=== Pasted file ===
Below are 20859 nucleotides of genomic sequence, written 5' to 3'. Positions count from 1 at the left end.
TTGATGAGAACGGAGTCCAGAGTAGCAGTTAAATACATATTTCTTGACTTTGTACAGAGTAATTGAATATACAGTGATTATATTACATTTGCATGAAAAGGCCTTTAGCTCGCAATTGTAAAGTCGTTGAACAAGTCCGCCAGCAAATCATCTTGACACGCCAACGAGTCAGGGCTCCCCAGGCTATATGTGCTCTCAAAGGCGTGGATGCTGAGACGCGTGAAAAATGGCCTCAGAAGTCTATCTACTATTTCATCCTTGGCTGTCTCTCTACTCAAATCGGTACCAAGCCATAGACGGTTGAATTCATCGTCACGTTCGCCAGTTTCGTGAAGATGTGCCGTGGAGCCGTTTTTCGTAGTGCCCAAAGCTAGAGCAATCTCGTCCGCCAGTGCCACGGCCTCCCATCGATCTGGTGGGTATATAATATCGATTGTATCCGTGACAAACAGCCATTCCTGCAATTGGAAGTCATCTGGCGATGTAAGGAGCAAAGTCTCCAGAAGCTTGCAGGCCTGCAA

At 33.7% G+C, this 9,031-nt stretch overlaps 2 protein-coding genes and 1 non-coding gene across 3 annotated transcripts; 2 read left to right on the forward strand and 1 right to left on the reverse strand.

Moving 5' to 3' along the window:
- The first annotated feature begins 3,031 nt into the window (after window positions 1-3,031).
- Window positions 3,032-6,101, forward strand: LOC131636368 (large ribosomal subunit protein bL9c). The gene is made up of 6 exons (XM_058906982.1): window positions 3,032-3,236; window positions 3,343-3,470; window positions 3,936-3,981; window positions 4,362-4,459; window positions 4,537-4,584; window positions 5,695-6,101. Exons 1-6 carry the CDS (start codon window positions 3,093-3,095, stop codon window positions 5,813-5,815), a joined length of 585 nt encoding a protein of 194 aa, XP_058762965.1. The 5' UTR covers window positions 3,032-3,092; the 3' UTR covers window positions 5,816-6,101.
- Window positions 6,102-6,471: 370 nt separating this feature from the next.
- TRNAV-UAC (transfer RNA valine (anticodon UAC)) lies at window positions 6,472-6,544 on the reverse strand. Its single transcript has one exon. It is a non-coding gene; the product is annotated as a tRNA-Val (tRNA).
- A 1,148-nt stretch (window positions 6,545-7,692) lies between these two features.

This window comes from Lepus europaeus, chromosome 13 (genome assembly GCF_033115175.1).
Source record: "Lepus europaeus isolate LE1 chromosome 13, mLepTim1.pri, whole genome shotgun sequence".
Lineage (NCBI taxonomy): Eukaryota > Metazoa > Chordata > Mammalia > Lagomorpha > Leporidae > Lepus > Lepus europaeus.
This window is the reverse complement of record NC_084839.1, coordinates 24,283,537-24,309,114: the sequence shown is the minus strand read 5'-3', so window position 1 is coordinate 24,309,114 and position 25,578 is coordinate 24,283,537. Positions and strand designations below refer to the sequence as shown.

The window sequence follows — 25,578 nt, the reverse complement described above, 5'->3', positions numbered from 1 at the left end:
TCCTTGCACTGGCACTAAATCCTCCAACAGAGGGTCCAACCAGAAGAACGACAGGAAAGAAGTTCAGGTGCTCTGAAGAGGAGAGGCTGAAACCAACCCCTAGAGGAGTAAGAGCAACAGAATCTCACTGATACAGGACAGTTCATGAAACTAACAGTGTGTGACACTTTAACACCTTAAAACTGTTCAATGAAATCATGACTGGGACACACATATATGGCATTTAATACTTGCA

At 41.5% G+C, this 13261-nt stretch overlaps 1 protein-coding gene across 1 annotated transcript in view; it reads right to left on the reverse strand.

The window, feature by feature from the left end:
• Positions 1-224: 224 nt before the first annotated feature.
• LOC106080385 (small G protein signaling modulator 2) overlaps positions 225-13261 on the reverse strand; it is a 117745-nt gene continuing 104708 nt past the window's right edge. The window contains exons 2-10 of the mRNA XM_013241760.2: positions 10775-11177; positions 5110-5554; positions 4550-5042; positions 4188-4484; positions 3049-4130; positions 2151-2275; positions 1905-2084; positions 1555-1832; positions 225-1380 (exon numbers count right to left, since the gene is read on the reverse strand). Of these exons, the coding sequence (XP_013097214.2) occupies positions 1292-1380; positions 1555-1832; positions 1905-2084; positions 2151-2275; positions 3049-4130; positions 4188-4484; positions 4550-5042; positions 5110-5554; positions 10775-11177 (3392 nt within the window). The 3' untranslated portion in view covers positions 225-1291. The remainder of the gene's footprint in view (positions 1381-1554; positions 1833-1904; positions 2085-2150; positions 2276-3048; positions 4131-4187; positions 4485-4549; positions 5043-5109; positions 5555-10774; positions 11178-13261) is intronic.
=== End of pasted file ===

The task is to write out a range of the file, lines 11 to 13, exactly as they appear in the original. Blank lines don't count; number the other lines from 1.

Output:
Source record: "Lepus europaeus isolate LE1 chromosome 13, mLepTim1.pri, whole genome shotgun sequence".
Lineage (NCBI taxonomy): Eukaryota > Metazoa > Chordata > Mammalia > Lagomorpha > Leporidae > Lepus > Lepus europaeus.
This window is the reverse complement of record NC_084839.1, coordinates 24,283,537-24,309,114: the sequence shown is the minus strand read 5'-3', so window position 1 is coordinate 24,309,114 and position 25,578 is coordinate 24,283,537. Positions and strand designations below refer to the sequence as shown.